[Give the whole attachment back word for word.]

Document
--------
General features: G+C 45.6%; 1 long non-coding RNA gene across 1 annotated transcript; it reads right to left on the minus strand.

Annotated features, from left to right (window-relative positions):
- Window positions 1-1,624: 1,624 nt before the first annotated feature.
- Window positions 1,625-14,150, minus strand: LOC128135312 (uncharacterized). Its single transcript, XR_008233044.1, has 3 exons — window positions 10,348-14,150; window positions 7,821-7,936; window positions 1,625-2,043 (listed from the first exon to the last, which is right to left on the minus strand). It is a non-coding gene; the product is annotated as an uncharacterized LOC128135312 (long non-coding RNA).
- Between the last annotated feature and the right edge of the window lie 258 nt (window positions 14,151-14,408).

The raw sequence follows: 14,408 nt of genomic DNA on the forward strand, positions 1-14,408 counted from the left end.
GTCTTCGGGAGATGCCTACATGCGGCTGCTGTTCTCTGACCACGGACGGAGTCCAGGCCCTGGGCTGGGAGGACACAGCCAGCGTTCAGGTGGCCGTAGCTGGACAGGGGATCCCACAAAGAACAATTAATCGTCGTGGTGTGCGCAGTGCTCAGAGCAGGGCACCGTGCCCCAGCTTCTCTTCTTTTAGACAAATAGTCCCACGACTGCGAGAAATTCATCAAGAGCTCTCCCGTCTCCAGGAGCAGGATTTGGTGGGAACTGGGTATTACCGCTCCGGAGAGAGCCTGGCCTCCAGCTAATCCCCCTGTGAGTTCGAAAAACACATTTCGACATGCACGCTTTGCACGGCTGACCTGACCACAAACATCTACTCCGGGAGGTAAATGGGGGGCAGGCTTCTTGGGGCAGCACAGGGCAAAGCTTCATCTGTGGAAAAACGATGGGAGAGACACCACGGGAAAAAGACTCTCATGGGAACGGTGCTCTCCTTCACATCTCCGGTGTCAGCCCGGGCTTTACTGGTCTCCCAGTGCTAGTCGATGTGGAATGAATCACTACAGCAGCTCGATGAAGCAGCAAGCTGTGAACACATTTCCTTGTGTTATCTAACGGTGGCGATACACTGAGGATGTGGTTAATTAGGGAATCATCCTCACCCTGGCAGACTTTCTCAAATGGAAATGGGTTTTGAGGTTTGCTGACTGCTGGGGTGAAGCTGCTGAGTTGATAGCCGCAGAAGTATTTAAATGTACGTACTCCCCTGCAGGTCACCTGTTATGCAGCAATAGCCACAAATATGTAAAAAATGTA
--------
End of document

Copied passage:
General features: G+C 45.6%; 1 long non-coding RNA gene across 1 annotated transcript; it reads right to left on the minus strand.

Annotated features, from left to right (window-relative positions):
- Window positions 1-1,624: 1,624 nt before the first annotated feature.
- Window positions 1,625-14,150, minus strand: LOC128135312 (uncharacterized). Its single transcript, XR_008233044.1, has 3 exons — window positions 10,348-14,150; window positions 7,821-7,936; window positions 1,625-2,043 (listed from the first exon to the last, which is right to left on the minus strand). It is a non-coding gene; the product is annotated as an uncharacterized LOC128135312 (long non-coding RNA).
- Between the last annotated feature and the right edge of the window lie 258 nt (window positions 14,151-14,408).

The raw sequence follows: 14,408 nt of genomic DNA on the forward strand, positions 1-14,408 counted from the left end.
GTCTTCGGGAGATGCCTACATGCGGCTGCTGTTCTCTGACCACGGACGGAGTCCAGGCCCTGGGCTGGGAGGACACAGCCAGCGTTCAGGTGGCCGTAGCTGGACAGGGGATCCCACAAAGAACAATTAATCGTCGTGGTGTGCGCAGTGCTCAGAGCAGGGCACCGTGCCCCAGCTTCTCTTCTTTTAGACAAATAGTCCCACGACTGCGAGAAATTCATCAAGAGCTCTCCCGTCTCCAGGAGCAGGATTTGGTGGGAACTGGGTATTACCGCTCCGGAGAGAGCCTGGCCTCCAGCTAATCCCCCTGTGAGTTCGAAAAACACATTTCGACATGCACGCTTTGCACGGCTGACCTGACCACAAACATCTACTCCGGGAGGTAAATGGGGGGCAGGCTTCTTGGGGCAGCACAGGGCAAAGCTTCATCTGTGGAAAAACGATGGGAGAGACACCACGGGAAAAAGACTCTCATGGGAACGGTGCTCTCCTTCACATCTCCGGTGTCAGCCCGGGCTTTACTGGTCTCCCAGTGCTAGTCGATGTGGAATGAATCACTACAGCAGCTCGATGAAGCAGCAAGCTGTGAACACATTTCCTTGTGTTATCTAACGGTGGCGATACACTGAGGATGTGGTTAATTAGGGAATCATCCTCACCCTGGCAGACTTTCTCAAATGGAAATGGGTTTTGAGGTTTGCTGACTGCTGGGGTGAAGCTGCTGAGTTGATAGCCGCAGAAGTATTTAAATGTACGTACTCCCCTGCAGGTCACCTGTTATGCAGCAATAGCCACAAATATGTAAAAAATGTA